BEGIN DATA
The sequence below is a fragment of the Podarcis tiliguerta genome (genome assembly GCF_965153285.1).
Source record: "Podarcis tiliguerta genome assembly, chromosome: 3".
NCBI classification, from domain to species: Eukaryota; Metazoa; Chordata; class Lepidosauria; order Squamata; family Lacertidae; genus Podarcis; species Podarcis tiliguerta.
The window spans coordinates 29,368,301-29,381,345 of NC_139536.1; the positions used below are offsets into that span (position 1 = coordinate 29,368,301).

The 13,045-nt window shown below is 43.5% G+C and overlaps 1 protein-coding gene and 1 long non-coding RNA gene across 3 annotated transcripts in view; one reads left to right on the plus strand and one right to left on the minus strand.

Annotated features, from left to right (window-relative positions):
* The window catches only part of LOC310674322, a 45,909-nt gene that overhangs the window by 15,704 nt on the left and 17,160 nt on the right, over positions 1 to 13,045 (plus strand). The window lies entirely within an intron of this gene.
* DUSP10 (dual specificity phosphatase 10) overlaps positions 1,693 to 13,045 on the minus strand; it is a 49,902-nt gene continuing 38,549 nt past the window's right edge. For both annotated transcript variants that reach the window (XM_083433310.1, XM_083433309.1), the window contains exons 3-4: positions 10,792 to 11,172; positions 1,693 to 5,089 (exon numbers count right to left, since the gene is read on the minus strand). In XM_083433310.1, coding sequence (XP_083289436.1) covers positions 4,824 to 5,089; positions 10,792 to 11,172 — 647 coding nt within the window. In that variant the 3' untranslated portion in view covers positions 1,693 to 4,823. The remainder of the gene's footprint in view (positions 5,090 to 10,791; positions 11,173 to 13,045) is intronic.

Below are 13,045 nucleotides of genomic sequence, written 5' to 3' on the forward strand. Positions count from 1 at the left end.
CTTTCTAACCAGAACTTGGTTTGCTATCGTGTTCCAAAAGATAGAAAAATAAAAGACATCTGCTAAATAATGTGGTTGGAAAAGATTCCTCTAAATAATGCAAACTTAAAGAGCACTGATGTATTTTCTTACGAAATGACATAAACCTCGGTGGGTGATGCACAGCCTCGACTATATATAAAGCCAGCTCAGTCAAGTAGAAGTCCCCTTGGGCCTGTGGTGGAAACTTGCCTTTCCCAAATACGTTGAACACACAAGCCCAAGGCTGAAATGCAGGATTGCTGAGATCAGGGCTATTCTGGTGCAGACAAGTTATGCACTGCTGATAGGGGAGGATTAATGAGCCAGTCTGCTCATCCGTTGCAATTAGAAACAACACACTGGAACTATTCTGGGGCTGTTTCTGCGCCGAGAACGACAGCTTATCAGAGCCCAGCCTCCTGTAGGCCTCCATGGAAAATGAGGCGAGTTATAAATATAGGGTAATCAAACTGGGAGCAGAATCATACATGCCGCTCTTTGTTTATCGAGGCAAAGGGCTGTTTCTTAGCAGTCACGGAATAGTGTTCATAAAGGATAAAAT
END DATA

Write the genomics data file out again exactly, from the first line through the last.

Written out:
The sequence below is a fragment of the Podarcis tiliguerta genome (genome assembly GCF_965153285.1).
Source record: "Podarcis tiliguerta genome assembly, chromosome: 3".
NCBI classification, from domain to species: Eukaryota; Metazoa; Chordata; class Lepidosauria; order Squamata; family Lacertidae; genus Podarcis; species Podarcis tiliguerta.
The window spans coordinates 29,368,301-29,381,345 of NC_139536.1; the positions used below are offsets into that span (position 1 = coordinate 29,368,301).

The 13,045-nt window shown below is 43.5% G+C and overlaps 1 protein-coding gene and 1 long non-coding RNA gene across 3 annotated transcripts in view; one reads left to right on the plus strand and one right to left on the minus strand.

Annotated features, from left to right (window-relative positions):
* The window catches only part of LOC310674322, a 45,909-nt gene that overhangs the window by 15,704 nt on the left and 17,160 nt on the right, over positions 1 to 13,045 (plus strand). The window lies entirely within an intron of this gene.
* DUSP10 (dual specificity phosphatase 10) overlaps positions 1,693 to 13,045 on the minus strand; it is a 49,902-nt gene continuing 38,549 nt past the window's right edge. For both annotated transcript variants that reach the window (XM_083433310.1, XM_083433309.1), the window contains exons 3-4: positions 10,792 to 11,172; positions 1,693 to 5,089 (exon numbers count right to left, since the gene is read on the minus strand). In XM_083433310.1, coding sequence (XP_083289436.1) covers positions 4,824 to 5,089; positions 10,792 to 11,172 — 647 coding nt within the window. In that variant the 3' untranslated portion in view covers positions 1,693 to 4,823. The remainder of the gene's footprint in view (positions 5,090 to 10,791; positions 11,173 to 13,045) is intronic.

Below are 13,045 nucleotides of genomic sequence, written 5' to 3' on the forward strand. Positions count from 1 at the left end.
CTTTCTAACCAGAACTTGGTTTGCTATCGTGTTCCAAAAGATAGAAAAATAAAAGACATCTGCTAAATAATGTGGTTGGAAAAGATTCCTCTAAATAATGCAAACTTAAAGAGCACTGATGTATTTTCTTACGAAATGACATAAACCTCGGTGGGTGATGCACAGCCTCGACTATATATAAAGCCAGCTCAGTCAAGTAGAAGTCCCCTTGGGCCTGTGGTGGAAACTTGCCTTTCCCAAATACGTTGAACACACAAGCCCAAGGCTGAAATGCAGGATTGCTGAGATCAGGGCTATTCTGGTGCAGACAAGTTATGCACTGCTGATAGGGGAGGATTAATGAGCCAGTCTGCTCATCCGTTGCAATTAGAAACAACACACTGGAACTATTCTGGGGCTGTTTCTGCGCCGAGAACGACAGCTTATCAGAGCCCAGCCTCCTGTAGGCCTCCATGGAAAATGAGGCGAGTTATAAATATAGGGTAATCAAACTGGGAGCAGAATCATACATGCCGCTCTTTGTTTATCGAGGCAAAGGGCTGTTTCTTAGCAGTCACGGAATAGTGTTCATAAAGGATAAAAT